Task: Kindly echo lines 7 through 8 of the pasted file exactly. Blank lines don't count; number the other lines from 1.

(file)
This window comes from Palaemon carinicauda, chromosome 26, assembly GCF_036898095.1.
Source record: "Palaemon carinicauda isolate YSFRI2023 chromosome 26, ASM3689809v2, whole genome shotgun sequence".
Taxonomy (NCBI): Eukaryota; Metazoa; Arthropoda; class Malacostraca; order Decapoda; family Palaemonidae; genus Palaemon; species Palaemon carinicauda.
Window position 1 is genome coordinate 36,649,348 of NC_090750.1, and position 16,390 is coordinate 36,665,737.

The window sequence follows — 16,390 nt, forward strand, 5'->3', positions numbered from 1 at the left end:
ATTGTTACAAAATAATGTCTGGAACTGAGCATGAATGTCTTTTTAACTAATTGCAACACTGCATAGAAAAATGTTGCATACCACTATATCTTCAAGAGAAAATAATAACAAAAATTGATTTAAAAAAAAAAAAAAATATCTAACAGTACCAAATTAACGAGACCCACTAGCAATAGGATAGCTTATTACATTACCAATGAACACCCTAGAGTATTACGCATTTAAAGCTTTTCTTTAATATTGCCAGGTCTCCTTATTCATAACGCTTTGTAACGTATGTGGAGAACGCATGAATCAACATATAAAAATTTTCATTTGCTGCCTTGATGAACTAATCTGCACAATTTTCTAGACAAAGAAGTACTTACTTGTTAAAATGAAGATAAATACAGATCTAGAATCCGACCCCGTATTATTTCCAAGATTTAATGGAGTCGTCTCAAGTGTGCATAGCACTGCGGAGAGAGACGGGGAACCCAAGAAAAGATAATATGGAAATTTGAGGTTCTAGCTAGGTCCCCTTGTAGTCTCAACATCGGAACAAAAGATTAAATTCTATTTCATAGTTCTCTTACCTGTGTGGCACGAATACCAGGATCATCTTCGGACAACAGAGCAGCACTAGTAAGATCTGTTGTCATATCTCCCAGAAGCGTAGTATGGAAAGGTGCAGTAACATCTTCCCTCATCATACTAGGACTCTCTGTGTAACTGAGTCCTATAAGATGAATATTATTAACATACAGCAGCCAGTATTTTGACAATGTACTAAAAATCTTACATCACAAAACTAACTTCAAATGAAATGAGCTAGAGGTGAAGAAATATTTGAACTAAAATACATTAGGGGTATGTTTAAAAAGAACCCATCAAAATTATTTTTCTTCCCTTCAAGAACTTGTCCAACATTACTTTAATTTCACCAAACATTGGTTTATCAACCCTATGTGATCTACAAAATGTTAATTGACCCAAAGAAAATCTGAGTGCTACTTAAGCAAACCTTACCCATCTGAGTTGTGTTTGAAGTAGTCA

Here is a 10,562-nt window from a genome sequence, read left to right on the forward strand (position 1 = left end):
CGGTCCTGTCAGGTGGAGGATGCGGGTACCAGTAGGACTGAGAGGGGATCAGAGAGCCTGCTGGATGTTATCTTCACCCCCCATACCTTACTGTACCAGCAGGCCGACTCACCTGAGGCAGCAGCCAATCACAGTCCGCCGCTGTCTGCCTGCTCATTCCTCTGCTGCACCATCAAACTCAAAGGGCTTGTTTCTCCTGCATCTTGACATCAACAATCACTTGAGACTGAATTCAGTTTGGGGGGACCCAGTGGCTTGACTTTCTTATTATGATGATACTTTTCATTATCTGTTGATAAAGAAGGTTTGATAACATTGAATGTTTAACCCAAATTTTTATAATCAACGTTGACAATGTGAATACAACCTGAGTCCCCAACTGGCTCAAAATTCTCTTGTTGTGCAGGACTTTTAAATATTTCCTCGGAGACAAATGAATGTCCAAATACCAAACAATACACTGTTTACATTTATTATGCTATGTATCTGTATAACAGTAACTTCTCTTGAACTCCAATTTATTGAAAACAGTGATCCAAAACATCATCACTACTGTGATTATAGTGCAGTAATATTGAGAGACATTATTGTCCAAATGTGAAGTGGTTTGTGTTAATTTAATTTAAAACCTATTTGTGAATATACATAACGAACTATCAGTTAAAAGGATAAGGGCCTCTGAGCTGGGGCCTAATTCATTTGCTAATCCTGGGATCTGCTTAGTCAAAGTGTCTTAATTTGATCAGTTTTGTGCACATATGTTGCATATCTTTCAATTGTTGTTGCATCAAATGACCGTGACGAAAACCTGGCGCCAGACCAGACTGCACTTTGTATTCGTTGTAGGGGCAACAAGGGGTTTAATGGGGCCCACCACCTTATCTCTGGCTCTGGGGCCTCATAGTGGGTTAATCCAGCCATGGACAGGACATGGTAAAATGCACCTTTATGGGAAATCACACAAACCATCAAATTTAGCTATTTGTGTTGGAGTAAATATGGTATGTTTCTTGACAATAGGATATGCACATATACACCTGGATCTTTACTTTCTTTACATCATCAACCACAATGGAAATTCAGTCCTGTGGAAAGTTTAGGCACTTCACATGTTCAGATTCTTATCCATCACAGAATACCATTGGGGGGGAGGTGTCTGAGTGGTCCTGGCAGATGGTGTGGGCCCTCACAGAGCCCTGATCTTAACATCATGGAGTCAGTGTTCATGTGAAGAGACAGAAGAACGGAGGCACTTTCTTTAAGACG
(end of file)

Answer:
Here is a 10,562-nt window from a genome sequence, read left to right on the forward strand (position 1 = left end):
CGGTCCTGTCAGGTGGAGGATGCGGGTACCAGTAGGACTGAGAGGGGATCAGAGAGCCTGCTGGATGTTATCTTCACCCCCCATACCTTACTGTACCAGCAGGCCGACTCACCTGAGGCAGCAGCCAATCACAGTCCGCCGCTGTCTGCCTGCTCATTCCTCTGCTGCACCATCAAACTCAAAGGGCTTGTTTCTCCTGCATCTTGACATCAACAATCACTTGAGACTGAATTCAGTTTGGGGGGACCCAGTGGCTTGACTTTCTTATTATGATGATACTTTTCATTATCTGTTGATAAAGAAGGTTTGATAACATTGAATGTTTAACCCAAATTTTTATAATCAACGTTGACAATGTGAATACAACCTGAGTCCCCAACTGGCTCAAAATTCTCTTGTTGTGCAGGACTTTTAAATATTTCCTCGGAGACAAATGAATGTCCAAATACCAAACAATACACTGTTTACATTTATTATGCTATGTATCTGTATAACAGTAACTTCTCTTGAACTCCAATTTATTGAAAACAGTGATCCAAAACATCATCACTACTGTGATTATAGTGCAGTAATATTGAGAGACATTATTGTCCAAATGTGAAGTGGTTTGTGTTAATTTAATTTAAAACCTATTTGTGAATATACATAACGAACTATCAGTTAAAAGGATAAGGGCCTCTGAGCTGGGGCCTAATTCATTTGCTAATCCTGGGATCTGCTTAGTCAAAGTGTCTTAATTTGATCAGTTTTGTGCACATATGTTGCATATCTTTCAATTGTTGTTGCATCAAATGACCGTGACGAAAACCTGGCGCCAGACCAGACTGCACTTTGTATTCGTTGTAGGGGCAACAAGGGGTTTAATGGGGCCCACCACCTTATCTCTGGCTCTGGGGCCTCATAGTGGGTTAATCCAGCCATGGACAGGACATGGTAAAATGCACCTTTATGGGAAATCACACAAACCATCAAATTTAGCTATTTGTGTTGGAGTAAATATGGTATGTTTCTTGACAATAGGATATGCACATATACACCTGGATCTTTACTTTCTTTACATCATCAACCACAATGGAAATTCAGTCCTGTGGAAAGTTTAGGCACTTCACATGTTCAGATTCTTATCCATCACAGAATACCATTGGGGGGGAGGTGTCTGAGTGGTCCTGGCAGATGGTGTGGGCCCTCACAGAGCCCTGATCTTAACATCATGGAGTCAGTGTTCATGTGAAGAGACAGAAGAACGGAGGCACTTTCTTTAAGACG